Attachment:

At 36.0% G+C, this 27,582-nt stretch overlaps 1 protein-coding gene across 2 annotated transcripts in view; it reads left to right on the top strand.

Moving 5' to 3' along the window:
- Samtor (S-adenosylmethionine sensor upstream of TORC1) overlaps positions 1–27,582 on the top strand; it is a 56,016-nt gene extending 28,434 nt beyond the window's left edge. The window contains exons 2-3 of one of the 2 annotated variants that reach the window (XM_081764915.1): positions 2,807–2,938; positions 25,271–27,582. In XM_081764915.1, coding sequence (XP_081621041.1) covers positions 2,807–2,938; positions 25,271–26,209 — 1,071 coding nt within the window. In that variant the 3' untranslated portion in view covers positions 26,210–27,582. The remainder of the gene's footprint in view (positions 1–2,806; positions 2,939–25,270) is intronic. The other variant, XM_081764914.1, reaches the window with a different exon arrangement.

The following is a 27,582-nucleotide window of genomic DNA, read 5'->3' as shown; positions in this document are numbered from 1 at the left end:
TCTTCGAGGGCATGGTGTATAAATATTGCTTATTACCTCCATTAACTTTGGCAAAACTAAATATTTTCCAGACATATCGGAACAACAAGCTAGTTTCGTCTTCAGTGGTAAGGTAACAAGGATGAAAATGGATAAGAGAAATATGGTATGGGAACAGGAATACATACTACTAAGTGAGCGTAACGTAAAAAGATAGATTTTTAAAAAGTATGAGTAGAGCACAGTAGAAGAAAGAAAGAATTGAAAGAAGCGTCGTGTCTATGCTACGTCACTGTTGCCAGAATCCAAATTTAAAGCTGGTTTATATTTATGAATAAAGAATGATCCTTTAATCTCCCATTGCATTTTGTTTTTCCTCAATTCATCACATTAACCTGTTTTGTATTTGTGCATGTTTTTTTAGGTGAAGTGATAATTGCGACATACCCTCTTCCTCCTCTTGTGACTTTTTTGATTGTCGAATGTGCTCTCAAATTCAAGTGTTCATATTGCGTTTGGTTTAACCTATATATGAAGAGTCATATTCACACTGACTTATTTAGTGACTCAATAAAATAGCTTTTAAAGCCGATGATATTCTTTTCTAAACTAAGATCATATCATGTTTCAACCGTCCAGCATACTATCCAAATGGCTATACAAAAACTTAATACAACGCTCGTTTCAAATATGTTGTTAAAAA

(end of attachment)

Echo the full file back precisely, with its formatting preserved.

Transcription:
At 36.0% G+C, this 27,582-nt stretch overlaps 1 protein-coding gene across 2 annotated transcripts in view; it reads left to right on the top strand.

Moving 5' to 3' along the window:
- Samtor (S-adenosylmethionine sensor upstream of TORC1) overlaps positions 1–27,582 on the top strand; it is a 56,016-nt gene extending 28,434 nt beyond the window's left edge. The window contains exons 2-3 of one of the 2 annotated variants that reach the window (XM_081764915.1): positions 2,807–2,938; positions 25,271–27,582. In XM_081764915.1, coding sequence (XP_081621041.1) covers positions 2,807–2,938; positions 25,271–26,209 — 1,071 coding nt within the window. In that variant the 3' untranslated portion in view covers positions 26,210–27,582. The remainder of the gene's footprint in view (positions 1–2,806; positions 2,939–25,270) is intronic. The other variant, XM_081764914.1, reaches the window with a different exon arrangement.

The following is a 27,582-nucleotide window of genomic DNA, read 5'->3' as shown; positions in this document are numbered from 1 at the left end:
TCTTCGAGGGCATGGTGTATAAATATTGCTTATTACCTCCATTAACTTTGGCAAAACTAAATATTTTCCAGACATATCGGAACAACAAGCTAGTTTCGTCTTCAGTGGTAAGGTAACAAGGATGAAAATGGATAAGAGAAATATGGTATGGGAACAGGAATACATACTACTAAGTGAGCGTAACGTAAAAAGATAGATTTTTAAAAAGTATGAGTAGAGCACAGTAGAAGAAAGAAAGAATTGAAAGAAGCGTCGTGTCTATGCTACGTCACTGTTGCCAGAATCCAAATTTAAAGCTGGTTTATATTTATGAATAAAGAATGATCCTTTAATCTCCCATTGCATTTTGTTTTTCCTCAATTCATCACATTAACCTGTTTTGTATTTGTGCATGTTTTTTTAGGTGAAGTGATAATTGCGACATACCCTCTTCCTCCTCTTGTGACTTTTTTGATTGTCGAATGTGCTCTCAAATTCAAGTGTTCATATTGCGTTTGGTTTAACCTATATATGAAGAGTCATATTCACACTGACTTATTTAGTGACTCAATAAAATAGCTTTTAAAGCCGATGATATTCTTTTCTAAACTAAGATCATATCATGTTTCAACCGTCCAGCATACTATCCAAATGGCTATACAAAAACTTAATACAACGCTCGTTTCAAATATGTTGTTAAAAA